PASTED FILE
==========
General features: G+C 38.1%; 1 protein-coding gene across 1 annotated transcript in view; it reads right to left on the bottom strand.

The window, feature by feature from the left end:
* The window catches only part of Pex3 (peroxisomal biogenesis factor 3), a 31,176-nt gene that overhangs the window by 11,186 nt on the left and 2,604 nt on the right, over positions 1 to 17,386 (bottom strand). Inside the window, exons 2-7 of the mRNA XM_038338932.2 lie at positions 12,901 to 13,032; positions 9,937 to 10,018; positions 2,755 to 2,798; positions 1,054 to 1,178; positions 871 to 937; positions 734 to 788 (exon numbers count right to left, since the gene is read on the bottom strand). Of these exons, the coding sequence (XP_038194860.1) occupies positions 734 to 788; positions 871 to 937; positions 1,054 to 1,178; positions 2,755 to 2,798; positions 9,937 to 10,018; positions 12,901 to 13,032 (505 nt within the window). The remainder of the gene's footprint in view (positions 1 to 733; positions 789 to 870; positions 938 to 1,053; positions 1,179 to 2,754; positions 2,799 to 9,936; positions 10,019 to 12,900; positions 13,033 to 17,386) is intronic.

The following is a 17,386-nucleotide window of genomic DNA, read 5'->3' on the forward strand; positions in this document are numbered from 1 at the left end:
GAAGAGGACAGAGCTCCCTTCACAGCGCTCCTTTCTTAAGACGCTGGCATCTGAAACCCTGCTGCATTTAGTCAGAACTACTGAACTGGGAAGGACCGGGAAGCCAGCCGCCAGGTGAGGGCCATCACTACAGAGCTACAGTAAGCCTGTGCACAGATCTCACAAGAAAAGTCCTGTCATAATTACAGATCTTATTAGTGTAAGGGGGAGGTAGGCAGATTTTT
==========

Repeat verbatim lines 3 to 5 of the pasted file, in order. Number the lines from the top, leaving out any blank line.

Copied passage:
* The window catches only part of Pex3 (peroxisomal biogenesis factor 3), a 31,176-nt gene that overhangs the window by 11,186 nt on the left and 2,604 nt on the right, over positions 1 to 17,386 (bottom strand). Inside the window, exons 2-7 of the mRNA XM_038338932.2 lie at positions 12,901 to 13,032; positions 9,937 to 10,018; positions 2,755 to 2,798; positions 1,054 to 1,178; positions 871 to 937; positions 734 to 788 (exon numbers count right to left, since the gene is read on the bottom strand). Of these exons, the coding sequence (XP_038194860.1) occupies positions 734 to 788; positions 871 to 937; positions 1,054 to 1,178; positions 2,755 to 2,798; positions 9,937 to 10,018; positions 12,901 to 13,032 (505 nt within the window). The remainder of the gene's footprint in view (positions 1 to 733; positions 789 to 870; positions 938 to 1,053; positions 1,179 to 2,754; positions 2,799 to 9,936; positions 10,019 to 12,900; positions 13,033 to 17,386) is intronic.

The following is a 17,386-nucleotide window of genomic DNA, read 5'->3' on the forward strand; positions in this document are numbered from 1 at the left end:
GAAGAGGACAGAGCTCCCTTCACAGCGCTCCTTTCTTAAGACGCTGGCATCTGAAACCCTGCTGCATTTAGTCAGAACTACTGAACTGGGAAGGACCGGGAAGCCAGCCGCCAGGTGAGGGCCATCACTACAGAGCTACAGTAAGCCTGTGCACAGATCTCACAAGAAAAGTCCTGTCATAATTACAGATCTTATTAGTGTAAGGGGGAGGTAGGCAGATTTTT